How is the COVID-19 economy more catastrophic for women in India?
Posted On 18/10/2020
The Covid-19 pandemic is almost a super cyclone on the tanking economy of the country and certainly exacerbating the existing inequalities in society. When the country is not only going through the public health crises but also the economic crises it has a substantial gendered impact, where all vulnerable populations will suffer. However, through the gendered lens, women, in particular, will be affected, they are ranked lowest in the hierarchy of caste, class or religious stratification. Gender inequality in wages, labour force, household work, and resource sharing, could be deepened due to the substantially altered crises.
Though there is a lot of uncertainty about Covid-19’s global and national economic trajectory as well as its impact on society. Research shows that women will have higher deprivation in a specific dimension. One of the most significant impacts of the pandemic is the increase in the care economy of women. Before the lockdown, the closure of daycare and child schools impacted both homemakers and labour force women. Women bearing a high disproportionate burden of care responsibilities from handling the care of children, elders to household duties while managing their job responsibilities and participating in the market became difficult for them, unless men step up and share the household responsibilities, the situation for women will remain only disastrous.
The burden of the closure of schools, caring for the elderly will increase the workload on women along with that the bargain that there are so many dual-earner couples with the notion where both of them work, while someone else is looking at there children, but after the recession which leads towards the conclusion that the one who takes the high hit will work. The other one will take care of household work and children, which again narrow down the job opportunities for women. In many heterosexual relationships, women are more likely to be the secondary earners, where their jobs are considered a lower priority, and with these devastating conditions, women’s lifetime earnings will never recover.
Massive involvement of the women in the care economy will impact their labour force participation rate along with the dip in the rate of working women. Most women have been employed in non-mobile sectors; hence they will have a higher burden of the slowdown. Also, most of the formal and informal sectors grappling with the economic downturn may lead to the dismissal of more women as these sectors consider them ‘less productive’ and not the primary breadwinners of the family-like men and can be easily laid off. In informal sectors, women are entitled to cost machinery and post the commencement of the Maternity Act the sanctions paid maternity leave to women for six months while the act failed to be implemented in the government sector as there is no support for paid leave.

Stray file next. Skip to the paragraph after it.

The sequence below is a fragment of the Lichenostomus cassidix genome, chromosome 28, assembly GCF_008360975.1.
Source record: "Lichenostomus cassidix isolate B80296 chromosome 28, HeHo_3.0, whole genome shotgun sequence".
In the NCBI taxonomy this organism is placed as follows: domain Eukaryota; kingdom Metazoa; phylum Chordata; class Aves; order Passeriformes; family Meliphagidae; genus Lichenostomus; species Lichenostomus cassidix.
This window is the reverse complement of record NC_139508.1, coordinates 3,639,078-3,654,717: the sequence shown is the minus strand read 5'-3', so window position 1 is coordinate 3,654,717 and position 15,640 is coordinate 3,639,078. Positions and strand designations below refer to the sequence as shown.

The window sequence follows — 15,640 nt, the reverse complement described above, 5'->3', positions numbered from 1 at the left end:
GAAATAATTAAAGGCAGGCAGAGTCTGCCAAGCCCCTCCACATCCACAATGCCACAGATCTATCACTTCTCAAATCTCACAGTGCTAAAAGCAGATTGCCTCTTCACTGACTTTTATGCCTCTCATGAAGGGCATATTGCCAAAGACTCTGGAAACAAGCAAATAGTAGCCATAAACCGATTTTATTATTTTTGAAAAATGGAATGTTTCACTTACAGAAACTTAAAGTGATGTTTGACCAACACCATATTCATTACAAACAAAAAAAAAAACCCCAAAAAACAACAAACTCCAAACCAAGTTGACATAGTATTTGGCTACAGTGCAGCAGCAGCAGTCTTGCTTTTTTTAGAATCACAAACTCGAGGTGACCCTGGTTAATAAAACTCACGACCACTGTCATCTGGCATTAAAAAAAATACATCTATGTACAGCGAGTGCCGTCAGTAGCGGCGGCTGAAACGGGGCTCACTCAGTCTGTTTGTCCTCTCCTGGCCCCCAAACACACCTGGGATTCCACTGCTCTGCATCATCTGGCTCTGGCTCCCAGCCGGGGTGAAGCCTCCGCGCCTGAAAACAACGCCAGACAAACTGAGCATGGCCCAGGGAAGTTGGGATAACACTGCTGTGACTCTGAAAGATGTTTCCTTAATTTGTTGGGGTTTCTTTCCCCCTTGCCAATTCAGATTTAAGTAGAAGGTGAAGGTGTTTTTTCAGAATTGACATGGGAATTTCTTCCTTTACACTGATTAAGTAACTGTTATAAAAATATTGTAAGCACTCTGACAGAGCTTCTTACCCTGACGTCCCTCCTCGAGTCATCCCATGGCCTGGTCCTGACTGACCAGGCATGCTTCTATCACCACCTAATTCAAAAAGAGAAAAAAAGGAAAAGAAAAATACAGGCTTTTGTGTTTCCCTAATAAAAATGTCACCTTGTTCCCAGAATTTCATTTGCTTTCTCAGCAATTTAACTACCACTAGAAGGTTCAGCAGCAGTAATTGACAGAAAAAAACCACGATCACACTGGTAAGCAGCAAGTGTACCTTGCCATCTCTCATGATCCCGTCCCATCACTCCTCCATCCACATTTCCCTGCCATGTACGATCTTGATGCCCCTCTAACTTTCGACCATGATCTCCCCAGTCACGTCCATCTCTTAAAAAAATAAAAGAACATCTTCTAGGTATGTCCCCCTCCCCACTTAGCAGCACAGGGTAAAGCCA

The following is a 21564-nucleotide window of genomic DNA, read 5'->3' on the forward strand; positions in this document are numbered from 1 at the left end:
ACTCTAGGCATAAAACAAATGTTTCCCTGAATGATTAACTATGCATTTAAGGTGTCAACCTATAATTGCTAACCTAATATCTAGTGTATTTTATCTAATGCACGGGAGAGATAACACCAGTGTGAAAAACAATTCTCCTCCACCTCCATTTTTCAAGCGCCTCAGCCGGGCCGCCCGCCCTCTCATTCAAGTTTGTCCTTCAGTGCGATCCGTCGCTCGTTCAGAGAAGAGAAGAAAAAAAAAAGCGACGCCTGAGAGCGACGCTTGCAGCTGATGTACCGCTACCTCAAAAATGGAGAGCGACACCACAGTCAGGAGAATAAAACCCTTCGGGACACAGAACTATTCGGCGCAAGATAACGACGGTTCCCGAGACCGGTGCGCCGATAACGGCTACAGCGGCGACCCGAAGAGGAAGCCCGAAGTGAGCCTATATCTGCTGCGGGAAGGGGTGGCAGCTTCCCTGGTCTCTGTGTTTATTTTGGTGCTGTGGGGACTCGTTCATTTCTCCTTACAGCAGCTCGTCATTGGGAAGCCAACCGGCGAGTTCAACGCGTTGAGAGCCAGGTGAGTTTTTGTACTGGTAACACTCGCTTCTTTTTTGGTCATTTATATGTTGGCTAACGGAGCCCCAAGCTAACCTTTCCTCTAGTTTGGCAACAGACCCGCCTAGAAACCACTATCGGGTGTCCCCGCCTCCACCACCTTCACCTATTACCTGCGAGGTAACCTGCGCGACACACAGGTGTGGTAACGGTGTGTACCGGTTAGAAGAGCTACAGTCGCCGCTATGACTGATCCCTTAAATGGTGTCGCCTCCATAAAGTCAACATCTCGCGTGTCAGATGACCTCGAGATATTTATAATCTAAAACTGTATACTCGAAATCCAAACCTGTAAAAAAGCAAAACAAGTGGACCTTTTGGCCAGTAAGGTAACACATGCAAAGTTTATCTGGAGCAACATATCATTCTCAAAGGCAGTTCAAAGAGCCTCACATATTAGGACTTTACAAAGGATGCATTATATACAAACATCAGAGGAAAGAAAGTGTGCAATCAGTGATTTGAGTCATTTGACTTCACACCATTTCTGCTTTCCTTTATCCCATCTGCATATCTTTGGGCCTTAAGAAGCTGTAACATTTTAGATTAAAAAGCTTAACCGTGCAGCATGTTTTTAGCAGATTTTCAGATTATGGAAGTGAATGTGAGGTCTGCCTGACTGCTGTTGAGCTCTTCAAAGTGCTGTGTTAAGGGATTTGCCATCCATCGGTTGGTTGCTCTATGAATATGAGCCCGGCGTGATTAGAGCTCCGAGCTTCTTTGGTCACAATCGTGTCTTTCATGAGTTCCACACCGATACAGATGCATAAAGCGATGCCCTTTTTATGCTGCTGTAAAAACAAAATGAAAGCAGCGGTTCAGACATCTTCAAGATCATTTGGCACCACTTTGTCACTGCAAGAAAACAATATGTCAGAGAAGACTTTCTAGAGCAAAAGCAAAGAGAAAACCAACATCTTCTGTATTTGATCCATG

Due to the ongoing pandemic, women might flock to the labor market to supplement household income and to sustain their primary livelihood which might lead to similar conditions in 2004-05 because of the labor market and agrarian distress. This distress leads to lower wages, long working hours, and layoffs for women which may further lead to exploitation and unclear options. India already has declining female labour force participation, and if the rate of exploitation keeps on increasing at the same pace, it might result in a drop in women participation, which is vital for boosting the GDP. These conditions of recession and economic stress may increase the result of greater violence against women within the household. Economic stress may force marginalized households to make difficult decisions that might seem efficient but are culturally entitled under the patriarchal umbrella setup. With the ongoing passage of this shrinking economy, men may be allocated with more resources rather than women, which again brings them down to the lower cartesian of health, education, and opportunities.
In India, the female literacy rate was found much lower than the male literacy rate according to the survey done by NSSO and now in these conditions of economic distress when women are already being neglected, they may be forced to drop out of schools due to education-related expenses or will be burdened with more household responsibilities, with many getting married off at a younger age, due to losses in their education and workforce. The rate of anaemic and malnourished women is already higher than that of males, about 53% of whom are anaemic. Choices of feeding families and kids would further deepen the health inequities as women are considered the last person to have a meal in most of the families and if young women do not get enough, this will lead to lack of nutrition and other health issues which could be disadvantageous for their well being. To combat from all social and economic problems during this global pandemic, it is necessary to keep women’s employment a priority in recovery efforts and to enhance the digital and on-ground initiatives, which must especially target women from low-income backgrounds. The policy response must be framed in a manner to empower women, so that can to lead safe and productive lives, and therefore it becomes necessary to understand the COVID-19 economy through a gendered lens.
About the author: Naina Bhargava( she/her) is a 3rd-year Philosophy major student at Miranda House, Delhi University. Naina is the Founder and Editor at The Philosophy Project. She is a Founding Member of Tara Foundation and is a Research and Study head at Women’s Development Cell Miranda House. Apart from that Naina is a literature and cinema enthusiast who loves to read and explore new things.